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Top Ten Tips

1. Have fun.

If you have fun training your dog then he too will enjoy his training.

Dogs learn best when they are relaxed and enjoying themselves. They can also pick up on the mood of their handler and will often mirror it. Try to make all your training fun for you and your dog.

2. If you get frustrated, take a break.

If you find that a training session is not going well and that you are getting frustrated or angry, it is usually best to take a break and try again later.

Training your dog can sometimes be frustrating. There will be times when it feels as if nothing is going right or that your dog has forgotten everything he learnt the day before. This may be because your dog is tired or feeling a little off colour. They have their bad days just as we do. Whatever the reason, try to end the session on a good note by asking your dog to do something easy that he knows well (maybe a "Sit") and then call it a day.

3. Be more interesting to your dog than the distractions around you.

One of the biggest challenges we face when training our dogs is getting their attention.

People often find that their dog will behave beautifully at home or in the garden but that it all falls apart in the park. This is because the distractions out on a walk are more interesting to him than his owner. So how can you get his attention? Different dogs are motivated by different things so try using different rewards (see tip 4 below). Also the more dynamic you are, the more interesting you will be - try jumping around, making high pitched noises, running away, clapping your hands or lying down. You may feel a bit of a fool but your dog will be intrigued!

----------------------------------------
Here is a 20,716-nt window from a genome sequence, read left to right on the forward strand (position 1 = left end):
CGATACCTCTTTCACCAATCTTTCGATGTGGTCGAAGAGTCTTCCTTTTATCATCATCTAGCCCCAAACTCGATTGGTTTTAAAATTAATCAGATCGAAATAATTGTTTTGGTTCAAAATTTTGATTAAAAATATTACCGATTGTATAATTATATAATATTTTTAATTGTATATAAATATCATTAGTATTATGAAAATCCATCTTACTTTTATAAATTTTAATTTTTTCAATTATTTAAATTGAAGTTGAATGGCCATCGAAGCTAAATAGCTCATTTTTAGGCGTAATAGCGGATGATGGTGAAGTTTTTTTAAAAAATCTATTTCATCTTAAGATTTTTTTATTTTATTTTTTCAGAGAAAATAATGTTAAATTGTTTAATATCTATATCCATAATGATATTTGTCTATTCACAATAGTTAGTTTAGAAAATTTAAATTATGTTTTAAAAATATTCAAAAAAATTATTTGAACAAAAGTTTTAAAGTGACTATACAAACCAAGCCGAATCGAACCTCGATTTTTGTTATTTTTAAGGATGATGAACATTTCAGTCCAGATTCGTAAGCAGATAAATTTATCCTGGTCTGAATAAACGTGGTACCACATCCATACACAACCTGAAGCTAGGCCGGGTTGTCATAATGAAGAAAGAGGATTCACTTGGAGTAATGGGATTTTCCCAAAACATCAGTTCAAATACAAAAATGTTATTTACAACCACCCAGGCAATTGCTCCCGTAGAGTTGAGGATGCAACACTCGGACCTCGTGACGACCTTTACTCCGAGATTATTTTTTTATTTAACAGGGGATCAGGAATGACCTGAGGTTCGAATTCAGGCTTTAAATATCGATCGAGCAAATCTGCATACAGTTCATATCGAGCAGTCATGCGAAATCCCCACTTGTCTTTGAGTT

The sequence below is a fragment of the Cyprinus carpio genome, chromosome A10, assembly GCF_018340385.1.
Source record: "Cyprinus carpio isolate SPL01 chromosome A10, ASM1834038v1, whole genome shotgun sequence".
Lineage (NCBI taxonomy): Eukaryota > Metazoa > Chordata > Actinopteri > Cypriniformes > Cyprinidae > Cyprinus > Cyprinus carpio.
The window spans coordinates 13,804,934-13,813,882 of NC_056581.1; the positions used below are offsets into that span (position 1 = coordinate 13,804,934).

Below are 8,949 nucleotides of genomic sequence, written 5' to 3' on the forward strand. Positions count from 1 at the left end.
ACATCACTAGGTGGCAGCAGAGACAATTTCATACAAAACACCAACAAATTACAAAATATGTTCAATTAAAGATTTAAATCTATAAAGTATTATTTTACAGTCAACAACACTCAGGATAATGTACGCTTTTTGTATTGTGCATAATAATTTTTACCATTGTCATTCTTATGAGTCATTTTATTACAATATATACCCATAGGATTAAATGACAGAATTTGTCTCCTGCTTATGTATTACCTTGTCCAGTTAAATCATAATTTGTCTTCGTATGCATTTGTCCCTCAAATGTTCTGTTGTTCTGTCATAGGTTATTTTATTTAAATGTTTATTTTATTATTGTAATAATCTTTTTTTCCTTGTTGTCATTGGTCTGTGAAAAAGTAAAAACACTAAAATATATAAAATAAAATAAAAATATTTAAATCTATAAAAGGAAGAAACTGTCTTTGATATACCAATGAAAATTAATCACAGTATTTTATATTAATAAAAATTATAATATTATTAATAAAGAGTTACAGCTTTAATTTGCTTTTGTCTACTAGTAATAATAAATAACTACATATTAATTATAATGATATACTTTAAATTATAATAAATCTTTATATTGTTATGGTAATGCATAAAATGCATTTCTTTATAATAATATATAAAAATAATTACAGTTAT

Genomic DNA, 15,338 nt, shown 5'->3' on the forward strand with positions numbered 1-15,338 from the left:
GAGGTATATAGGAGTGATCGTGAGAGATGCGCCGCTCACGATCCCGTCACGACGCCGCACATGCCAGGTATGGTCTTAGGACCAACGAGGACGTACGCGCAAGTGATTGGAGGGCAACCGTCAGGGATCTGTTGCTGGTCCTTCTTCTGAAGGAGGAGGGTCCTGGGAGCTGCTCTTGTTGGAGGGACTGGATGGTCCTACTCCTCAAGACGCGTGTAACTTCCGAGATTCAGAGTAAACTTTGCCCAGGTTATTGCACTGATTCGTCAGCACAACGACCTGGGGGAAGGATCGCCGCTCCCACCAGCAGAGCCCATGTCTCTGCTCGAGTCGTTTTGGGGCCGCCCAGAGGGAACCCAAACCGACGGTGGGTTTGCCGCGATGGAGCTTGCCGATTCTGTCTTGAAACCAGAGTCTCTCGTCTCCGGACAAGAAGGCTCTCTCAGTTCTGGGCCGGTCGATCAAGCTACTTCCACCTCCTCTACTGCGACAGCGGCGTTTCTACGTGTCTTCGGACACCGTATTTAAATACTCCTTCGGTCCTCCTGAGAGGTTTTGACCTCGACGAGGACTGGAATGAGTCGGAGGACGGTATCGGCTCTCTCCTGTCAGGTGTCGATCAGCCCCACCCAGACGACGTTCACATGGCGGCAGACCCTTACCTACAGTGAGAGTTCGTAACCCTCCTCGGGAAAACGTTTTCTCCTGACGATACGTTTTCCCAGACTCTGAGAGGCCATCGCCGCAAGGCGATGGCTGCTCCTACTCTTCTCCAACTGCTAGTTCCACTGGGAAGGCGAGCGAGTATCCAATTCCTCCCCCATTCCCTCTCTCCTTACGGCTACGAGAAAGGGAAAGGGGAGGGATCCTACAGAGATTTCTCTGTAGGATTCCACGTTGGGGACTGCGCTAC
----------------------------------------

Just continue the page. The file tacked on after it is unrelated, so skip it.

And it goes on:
4. Find out what motivates your dog.

Different dogs are motivated by different types of rewards.

Some are very food-motivated while others prefer toys. Individuals will also have their favourite types of food or toys. You will need to experiment with your dog to find out which rewards hold the highest value for him. Some suggestions are below but use your imagination as I’ve seem some dogs who are motivated by the strangest things!

  • Food treats: hot dog, liver cake, pilchard cake, ham, chicken, dried fish, dry biscuits, commercially-produced treats.
  • Toys: tennis balls, rubber balls, tug toys, squeaky toys, soft toys, chew toys.

Dogs also love novelty so aim for variety in your rewards. For example if your dog loves squeaky toys, keep three or four of them hidden away and only bring them out when you do some training or go for a walk. Use a different toy each time to make them even more exciting. If he loves food, use hot dog one day and chicken the next so he never knows what tasty treat is coming his way. Also, always cut food treats into very small pieces so that he does not get full too quickly.

5. Don’t ask your dog to do something if you don’t have his attention.

In other words, you should always aim to set yourself up for success.

Make sure that you have your dog’s attention before asking him to do something. Otherwise you will just have to repeat the command and he will quickly learn to ignore your first or second command.